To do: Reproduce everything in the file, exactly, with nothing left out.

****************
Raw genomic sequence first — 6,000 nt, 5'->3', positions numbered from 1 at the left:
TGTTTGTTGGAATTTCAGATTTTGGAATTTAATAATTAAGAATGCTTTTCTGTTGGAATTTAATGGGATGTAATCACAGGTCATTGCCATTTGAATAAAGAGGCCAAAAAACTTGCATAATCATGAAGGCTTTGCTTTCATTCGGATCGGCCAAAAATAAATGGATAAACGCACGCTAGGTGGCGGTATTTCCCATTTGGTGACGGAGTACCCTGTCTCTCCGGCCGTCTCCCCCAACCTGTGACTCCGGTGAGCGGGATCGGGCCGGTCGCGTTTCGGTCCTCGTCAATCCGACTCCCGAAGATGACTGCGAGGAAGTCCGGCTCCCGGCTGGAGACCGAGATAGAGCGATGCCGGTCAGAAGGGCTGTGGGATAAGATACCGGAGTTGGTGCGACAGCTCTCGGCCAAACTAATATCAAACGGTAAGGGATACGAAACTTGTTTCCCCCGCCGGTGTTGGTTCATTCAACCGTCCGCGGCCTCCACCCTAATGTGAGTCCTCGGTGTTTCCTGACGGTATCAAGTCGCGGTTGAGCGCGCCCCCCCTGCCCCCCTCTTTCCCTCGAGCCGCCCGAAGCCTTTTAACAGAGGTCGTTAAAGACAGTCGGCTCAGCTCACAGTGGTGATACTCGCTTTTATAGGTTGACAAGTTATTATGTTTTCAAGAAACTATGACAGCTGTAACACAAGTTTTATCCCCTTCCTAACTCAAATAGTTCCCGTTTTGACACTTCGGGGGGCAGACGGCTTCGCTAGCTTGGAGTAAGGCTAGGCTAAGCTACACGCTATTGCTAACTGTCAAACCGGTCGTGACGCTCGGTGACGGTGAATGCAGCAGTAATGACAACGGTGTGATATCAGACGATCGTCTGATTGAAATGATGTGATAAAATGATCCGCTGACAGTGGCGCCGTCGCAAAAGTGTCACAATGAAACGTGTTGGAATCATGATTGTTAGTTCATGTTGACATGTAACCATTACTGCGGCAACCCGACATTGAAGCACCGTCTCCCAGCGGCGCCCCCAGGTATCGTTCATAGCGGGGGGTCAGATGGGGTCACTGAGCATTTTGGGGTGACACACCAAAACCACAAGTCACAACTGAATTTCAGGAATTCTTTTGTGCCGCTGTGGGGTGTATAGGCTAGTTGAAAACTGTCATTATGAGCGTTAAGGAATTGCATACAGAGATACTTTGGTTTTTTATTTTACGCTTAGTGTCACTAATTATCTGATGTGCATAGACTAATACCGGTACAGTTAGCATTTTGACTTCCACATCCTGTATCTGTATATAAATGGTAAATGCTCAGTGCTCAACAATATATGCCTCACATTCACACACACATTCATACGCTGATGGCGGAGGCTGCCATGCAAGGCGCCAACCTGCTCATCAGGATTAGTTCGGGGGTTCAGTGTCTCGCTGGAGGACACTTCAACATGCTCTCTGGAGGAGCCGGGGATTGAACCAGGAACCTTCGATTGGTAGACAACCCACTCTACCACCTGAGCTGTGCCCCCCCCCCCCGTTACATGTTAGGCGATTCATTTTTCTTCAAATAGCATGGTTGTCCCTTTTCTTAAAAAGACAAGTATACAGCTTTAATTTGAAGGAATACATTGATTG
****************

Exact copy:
Raw genomic sequence first — 6,000 nt, 5'->3', positions numbered from 1 at the left:
TGTTTGTTGGAATTTCAGATTTTGGAATTTAATAATTAAGAATGCTTTTCTGTTGGAATTTAATGGGATGTAATCACAGGTCATTGCCATTTGAATAAAGAGGCCAAAAAACTTGCATAATCATGAAGGCTTTGCTTTCATTCGGATCGGCCAAAAATAAATGGATAAACGCACGCTAGGTGGCGGTATTTCCCATTTGGTGACGGAGTACCCTGTCTCTCCGGCCGTCTCCCCCAACCTGTGACTCCGGTGAGCGGGATCGGGCCGGTCGCGTTTCGGTCCTCGTCAATCCGACTCCCGAAGATGACTGCGAGGAAGTCCGGCTCCCGGCTGGAGACCGAGATAGAGCGATGCCGGTCAGAAGGGCTGTGGGATAAGATACCGGAGTTGGTGCGACAGCTCTCGGCCAAACTAATATCAAACGGTAAGGGATACGAAACTTGTTTCCCCCGCCGGTGTTGGTTCATTCAACCGTCCGCGGCCTCCACCCTAATGTGAGTCCTCGGTGTTTCCTGACGGTATCAAGTCGCGGTTGAGCGCGCCCCCCCTGCCCCCCTCTTTCCCTCGAGCCGCCCGAAGCCTTTTAACAGAGGTCGTTAAAGACAGTCGGCTCAGCTCACAGTGGTGATACTCGCTTTTATAGGTTGACAAGTTATTATGTTTTCAAGAAACTATGACAGCTGTAACACAAGTTTTATCCCCTTCCTAACTCAAATAGTTCCCGTTTTGACACTTCGGGGGGCAGACGGCTTCGCTAGCTTGGAGTAAGGCTAGGCTAAGCTACACGCTATTGCTAACTGTCAAACCGGTCGTGACGCTCGGTGACGGTGAATGCAGCAGTAATGACAACGGTGTGATATCAGACGATCGTCTGATTGAAATGATGTGATAAAATGATCCGCTGACAGTGGCGCCGTCGCAAAAGTGTCACAATGAAACGTGTTGGAATCATGATTGTTAGTTCATGTTGACATGTAACCATTACTGCGGCAACCCGACATTGAAGCACCGTCTCCCAGCGGCGCCCCCAGGTATCGTTCATAGCGGGGGGTCAGATGGGGTCACTGAGCATTTTGGGGTGACACACCAAAACCACAAGTCACAACTGAATTTCAGGAATTCTTTTGTGCCGCTGTGGGGTGTATAGGCTAGTTGAAAACTGTCATTATGAGCGTTAAGGAATTGCATACAGAGATACTTTGGTTTTTTATTTTACGCTTAGTGTCACTAATTATCTGATGTGCATAGACTAATACCGGTACAGTTAGCATTTTGACTTCCACATCCTGTATCTGTATATAAATGGTAAATGCTCAGTGCTCAACAATATATGCCTCACATTCACACACACATTCATACGCTGATGGCGGAGGCTGCCATGCAAGGCGCCAACCTGCTCATCAGGATTAGTTCGGGGGTTCAGTGTCTCGCTGGAGGACACTTCAACATGCTCTCTGGAGGAGCCGGGGATTGAACCAGGAACCTTCGATTGGTAGACAACCCACTCTACCACCTGAGCTGTGCCCCCCCCCCCCGTTACATGTTAGGCGATTCATTTTTCTTCAAATAGCATGGTTGTCCCTTTTCTTAAAAAGACAAGTATACAGCTTTAATTTGAAGGAATACATTGATTG